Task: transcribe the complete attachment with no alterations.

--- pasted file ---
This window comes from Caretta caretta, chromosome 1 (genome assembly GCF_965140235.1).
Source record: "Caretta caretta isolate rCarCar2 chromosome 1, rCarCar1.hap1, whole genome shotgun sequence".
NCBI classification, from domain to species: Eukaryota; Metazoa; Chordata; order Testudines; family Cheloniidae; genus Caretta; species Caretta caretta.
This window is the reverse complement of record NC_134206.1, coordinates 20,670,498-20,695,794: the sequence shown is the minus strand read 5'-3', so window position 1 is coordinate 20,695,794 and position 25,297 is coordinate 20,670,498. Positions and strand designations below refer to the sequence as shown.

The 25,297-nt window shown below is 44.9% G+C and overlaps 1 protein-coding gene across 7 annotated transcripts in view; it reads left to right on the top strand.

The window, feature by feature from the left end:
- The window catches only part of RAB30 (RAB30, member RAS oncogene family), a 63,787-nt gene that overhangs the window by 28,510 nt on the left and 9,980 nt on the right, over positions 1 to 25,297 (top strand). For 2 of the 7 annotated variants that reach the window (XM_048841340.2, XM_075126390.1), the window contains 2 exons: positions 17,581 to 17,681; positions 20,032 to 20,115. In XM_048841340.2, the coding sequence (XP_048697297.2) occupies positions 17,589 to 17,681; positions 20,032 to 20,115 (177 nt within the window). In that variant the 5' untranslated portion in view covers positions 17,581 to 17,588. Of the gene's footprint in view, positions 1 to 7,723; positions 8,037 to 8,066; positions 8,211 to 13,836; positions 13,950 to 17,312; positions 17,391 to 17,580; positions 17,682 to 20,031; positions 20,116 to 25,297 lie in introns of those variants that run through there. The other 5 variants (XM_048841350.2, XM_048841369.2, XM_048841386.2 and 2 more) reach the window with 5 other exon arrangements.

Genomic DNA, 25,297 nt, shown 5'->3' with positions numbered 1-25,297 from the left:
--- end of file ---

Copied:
This window comes from Caretta caretta, chromosome 1 (genome assembly GCF_965140235.1).
Source record: "Caretta caretta isolate rCarCar2 chromosome 1, rCarCar1.hap1, whole genome shotgun sequence".
NCBI classification, from domain to species: Eukaryota; Metazoa; Chordata; order Testudines; family Cheloniidae; genus Caretta; species Caretta caretta.
This window is the reverse complement of record NC_134206.1, coordinates 20,670,498-20,695,794: the sequence shown is the minus strand read 5'-3', so window position 1 is coordinate 20,695,794 and position 25,297 is coordinate 20,670,498. Positions and strand designations below refer to the sequence as shown.

The 25,297-nt window shown below is 44.9% G+C and overlaps 1 protein-coding gene across 7 annotated transcripts in view; it reads left to right on the top strand.

The window, feature by feature from the left end:
- The window catches only part of RAB30 (RAB30, member RAS oncogene family), a 63,787-nt gene that overhangs the window by 28,510 nt on the left and 9,980 nt on the right, over positions 1 to 25,297 (top strand). For 2 of the 7 annotated variants that reach the window (XM_048841340.2, XM_075126390.1), the window contains 2 exons: positions 17,581 to 17,681; positions 20,032 to 20,115. In XM_048841340.2, the coding sequence (XP_048697297.2) occupies positions 17,589 to 17,681; positions 20,032 to 20,115 (177 nt within the window). In that variant the 5' untranslated portion in view covers positions 17,581 to 17,588. Of the gene's footprint in view, positions 1 to 7,723; positions 8,037 to 8,066; positions 8,211 to 13,836; positions 13,950 to 17,312; positions 17,391 to 17,580; positions 17,682 to 20,031; positions 20,116 to 25,297 lie in introns of those variants that run through there. The other 5 variants (XM_048841350.2, XM_048841369.2, XM_048841386.2 and 2 more) reach the window with 5 other exon arrangements.

Genomic DNA, 25,297 nt, shown 5'->3' with positions numbered 1-25,297 from the left: